Social Media Impacts Our Schools

Social Media Impacts Our Schools
Posted on 08/04/2016

There are many ways that social media can be used effectively in our schools.  My good friend, Fall Creek School District superintendent, Joe Sanfelippo, has written a book about how social media can help schools “tell their story” about the many wonderful activities and accomplishments that happen every day.  In his presentation last week at Menomonie High School as part of the Western Wisconsin Educational Technology Summit, Dr. Sanfelippo discussed the importance of educators sharing examples of how far our schools have come in providing our children with a world-class educational experience.

In the School District of the Menomonie Area (SDMA), many of our educators have voluntarily learned how to use Twitter, and we are now in the midst of developing a school district Facebook page.  On a daily basis, the school district’s Twitter feed is updated with pictures, comments, scheduling reminders, and a variety of other content that helps our school district “tell our story”.  One of my favorite parts of my job is monitoring the school district’s Twitter account and sharing the content that I think is most relevant for our school district. 

While the number of people following the @SDMAonline Twitter handle has increased dramatically over the past two years to nearly 700 “followers”, parent and community members are not required to have a Twitter account to keep track of what is happening in our schools in the realm of social media.  The school district’s Twitter feed is posted for anyone to view on the homepage of our school district website;

Even though there are some nice benefits of using social media in our schools, community, and personal lives, there are some real concerns related to the challenges brought on by this newer technology.  While most users of social media tools seem to use it in a responsible and appropriate manner, some choose to use it to lodge complaints or vent about a concern.

As a school district, we are in the “people business”.  Our educators and administrative team work hard to meet or exceed expectations for all our our students, parents, and community members.  With the school district serving approximately 3,300 students, in a society that constantly appears to becoming more diverse, it is only natural that there will be some instances of disagreement and discontent.  It is during these times that the use of social media can often become a problem that sometimes leads to toxic comments that can inflame the situation.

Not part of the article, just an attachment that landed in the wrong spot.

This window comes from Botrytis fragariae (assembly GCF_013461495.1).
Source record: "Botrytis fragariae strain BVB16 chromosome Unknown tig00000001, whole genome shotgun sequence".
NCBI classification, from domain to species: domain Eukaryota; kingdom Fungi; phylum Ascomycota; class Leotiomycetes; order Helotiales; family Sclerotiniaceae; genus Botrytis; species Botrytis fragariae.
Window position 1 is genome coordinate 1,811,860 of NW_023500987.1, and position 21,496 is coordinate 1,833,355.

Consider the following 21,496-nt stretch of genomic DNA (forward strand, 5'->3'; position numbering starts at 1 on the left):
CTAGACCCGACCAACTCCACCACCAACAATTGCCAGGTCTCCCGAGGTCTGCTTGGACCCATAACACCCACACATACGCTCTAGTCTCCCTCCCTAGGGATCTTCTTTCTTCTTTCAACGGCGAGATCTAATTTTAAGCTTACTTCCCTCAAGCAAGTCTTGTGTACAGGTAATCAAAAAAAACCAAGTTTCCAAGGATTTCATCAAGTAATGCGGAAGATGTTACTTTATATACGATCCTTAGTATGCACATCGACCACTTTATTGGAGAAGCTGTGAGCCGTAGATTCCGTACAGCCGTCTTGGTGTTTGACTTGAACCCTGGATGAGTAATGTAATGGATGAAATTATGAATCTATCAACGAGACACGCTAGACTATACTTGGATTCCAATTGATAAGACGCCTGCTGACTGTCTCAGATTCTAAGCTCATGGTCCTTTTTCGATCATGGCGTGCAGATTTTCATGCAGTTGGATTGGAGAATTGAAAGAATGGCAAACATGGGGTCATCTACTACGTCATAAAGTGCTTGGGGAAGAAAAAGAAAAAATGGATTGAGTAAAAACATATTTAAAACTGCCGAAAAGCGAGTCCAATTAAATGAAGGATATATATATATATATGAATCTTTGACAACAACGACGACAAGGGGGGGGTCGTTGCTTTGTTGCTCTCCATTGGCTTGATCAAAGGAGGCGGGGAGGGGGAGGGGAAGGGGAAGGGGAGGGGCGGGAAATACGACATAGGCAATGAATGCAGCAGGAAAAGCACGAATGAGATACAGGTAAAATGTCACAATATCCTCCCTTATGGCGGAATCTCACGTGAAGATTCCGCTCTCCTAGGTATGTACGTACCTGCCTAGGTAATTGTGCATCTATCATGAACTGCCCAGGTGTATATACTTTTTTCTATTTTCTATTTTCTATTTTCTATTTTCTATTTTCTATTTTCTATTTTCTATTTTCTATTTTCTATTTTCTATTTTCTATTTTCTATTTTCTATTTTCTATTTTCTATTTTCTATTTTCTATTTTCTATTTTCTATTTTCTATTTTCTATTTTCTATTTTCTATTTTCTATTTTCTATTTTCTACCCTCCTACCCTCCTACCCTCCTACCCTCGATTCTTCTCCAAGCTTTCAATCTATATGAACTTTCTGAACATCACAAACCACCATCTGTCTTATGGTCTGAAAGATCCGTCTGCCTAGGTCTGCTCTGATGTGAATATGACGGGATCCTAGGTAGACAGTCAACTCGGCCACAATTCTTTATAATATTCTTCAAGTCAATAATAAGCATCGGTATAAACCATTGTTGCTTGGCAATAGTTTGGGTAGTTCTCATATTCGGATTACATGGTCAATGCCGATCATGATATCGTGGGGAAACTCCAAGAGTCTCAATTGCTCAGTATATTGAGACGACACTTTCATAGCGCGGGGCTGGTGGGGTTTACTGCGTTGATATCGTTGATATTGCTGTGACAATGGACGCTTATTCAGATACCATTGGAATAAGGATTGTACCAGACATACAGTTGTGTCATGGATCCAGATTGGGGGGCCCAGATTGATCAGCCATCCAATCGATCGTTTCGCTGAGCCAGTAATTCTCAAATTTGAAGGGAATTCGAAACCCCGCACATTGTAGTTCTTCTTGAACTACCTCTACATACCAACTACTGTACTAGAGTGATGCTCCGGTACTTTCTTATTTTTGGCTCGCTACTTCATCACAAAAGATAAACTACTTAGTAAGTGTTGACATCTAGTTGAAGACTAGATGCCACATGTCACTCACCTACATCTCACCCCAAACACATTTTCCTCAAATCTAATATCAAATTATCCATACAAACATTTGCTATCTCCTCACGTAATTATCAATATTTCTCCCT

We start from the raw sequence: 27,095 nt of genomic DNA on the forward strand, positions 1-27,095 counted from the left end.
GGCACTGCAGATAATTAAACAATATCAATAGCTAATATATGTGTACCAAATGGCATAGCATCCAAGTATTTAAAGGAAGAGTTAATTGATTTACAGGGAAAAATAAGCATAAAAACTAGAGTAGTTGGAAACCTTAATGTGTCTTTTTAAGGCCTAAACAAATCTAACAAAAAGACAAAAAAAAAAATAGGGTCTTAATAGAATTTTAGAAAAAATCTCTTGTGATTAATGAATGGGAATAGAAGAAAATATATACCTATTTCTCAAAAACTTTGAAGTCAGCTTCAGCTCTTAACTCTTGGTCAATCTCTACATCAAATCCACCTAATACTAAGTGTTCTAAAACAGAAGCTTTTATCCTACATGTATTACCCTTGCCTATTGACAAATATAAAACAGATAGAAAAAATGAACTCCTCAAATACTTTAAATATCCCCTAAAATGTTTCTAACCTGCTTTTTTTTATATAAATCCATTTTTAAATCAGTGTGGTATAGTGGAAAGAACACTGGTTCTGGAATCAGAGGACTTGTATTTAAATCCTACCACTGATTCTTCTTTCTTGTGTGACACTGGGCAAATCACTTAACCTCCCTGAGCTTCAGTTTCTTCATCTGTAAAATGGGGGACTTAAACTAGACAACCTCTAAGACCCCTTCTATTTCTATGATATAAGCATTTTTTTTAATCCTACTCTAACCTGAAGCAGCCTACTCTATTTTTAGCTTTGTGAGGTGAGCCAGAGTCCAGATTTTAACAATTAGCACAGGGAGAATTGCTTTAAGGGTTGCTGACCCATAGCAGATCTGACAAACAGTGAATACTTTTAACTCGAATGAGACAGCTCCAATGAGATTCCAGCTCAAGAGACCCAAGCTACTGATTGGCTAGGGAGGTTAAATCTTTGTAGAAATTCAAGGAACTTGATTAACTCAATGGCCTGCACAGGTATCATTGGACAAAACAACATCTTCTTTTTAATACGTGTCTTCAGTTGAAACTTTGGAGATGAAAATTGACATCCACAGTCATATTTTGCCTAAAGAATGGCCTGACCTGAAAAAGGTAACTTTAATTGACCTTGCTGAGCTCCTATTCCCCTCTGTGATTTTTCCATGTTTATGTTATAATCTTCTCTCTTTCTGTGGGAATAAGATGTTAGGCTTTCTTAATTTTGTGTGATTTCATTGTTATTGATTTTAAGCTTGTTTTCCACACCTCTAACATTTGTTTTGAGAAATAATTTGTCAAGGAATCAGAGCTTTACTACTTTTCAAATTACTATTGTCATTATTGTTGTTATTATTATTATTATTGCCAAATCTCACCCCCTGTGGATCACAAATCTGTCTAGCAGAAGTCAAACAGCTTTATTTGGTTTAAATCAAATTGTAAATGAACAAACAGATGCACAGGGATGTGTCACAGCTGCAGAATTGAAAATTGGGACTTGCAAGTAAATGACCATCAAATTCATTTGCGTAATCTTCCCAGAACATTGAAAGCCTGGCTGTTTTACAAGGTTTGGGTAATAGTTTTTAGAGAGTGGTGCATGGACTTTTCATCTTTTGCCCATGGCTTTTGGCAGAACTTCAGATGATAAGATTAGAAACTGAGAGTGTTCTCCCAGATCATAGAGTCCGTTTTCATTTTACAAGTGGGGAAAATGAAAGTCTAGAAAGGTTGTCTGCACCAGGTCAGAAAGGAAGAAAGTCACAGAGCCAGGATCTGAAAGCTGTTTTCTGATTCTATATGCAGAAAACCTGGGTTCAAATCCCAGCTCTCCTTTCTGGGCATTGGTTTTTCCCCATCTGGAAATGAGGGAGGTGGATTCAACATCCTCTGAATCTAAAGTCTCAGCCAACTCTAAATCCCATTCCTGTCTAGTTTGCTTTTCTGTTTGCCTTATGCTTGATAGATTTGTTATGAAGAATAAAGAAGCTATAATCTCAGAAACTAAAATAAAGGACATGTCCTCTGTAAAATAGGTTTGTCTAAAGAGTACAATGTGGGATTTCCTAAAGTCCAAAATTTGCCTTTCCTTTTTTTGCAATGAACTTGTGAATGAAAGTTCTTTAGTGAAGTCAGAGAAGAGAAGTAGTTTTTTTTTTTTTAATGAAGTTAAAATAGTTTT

While most school-related concerns can be addressed informally by contacting the teacher, coach, principal, or superintendent, our school board has also adopted a formal complaint policy to be used when the situation warrants.  Through these established procedures, our school district is able to address concerns is an efficient, systematic, and professional manner.  Unfortunately, a few school stakeholders have not always used these processes, which has led to some public instances of inefficient and ineffective problem solving that damages our schools, programs, staff, and students.  In some cases people have rushed to judgement over comments made on social media that were based on inaccurate information.

Suggestions related to the use of social media in relation to school concerns might have been summed up best in a guide from the Surrey County Council in the United Kingdom.  A sample letter to parents suggests the following:

As a school, we encourage parents to support us with the education and wellbeing of their children.  If at any time parents feel that they have issues regarding their child’s education, they should make an appointment with (the teacher, coach, or administrator).  As a community, we should discourage the use of social media to criticise and make unsubstantiated comments about the school or any members of the staff.  

In the School District of the Menomonie Area, we will continue to do our best to work with the students, parents, and community members that we serve.  We will continue to expand the use of social media in our school district, and we hope that parents and SDMA stakeholders will help us encourage and demonstrate for our children what it is like to be positive digital role models.

Should school stakeholders have any questions about how to handle school-related concerns or the impact of social media on the SDMA, I invite you to visit the Administrative Service Center on Pine Avenue or contact me at 715-232-1642.  More information about our schools can be found on the school district website ( and on Twitter (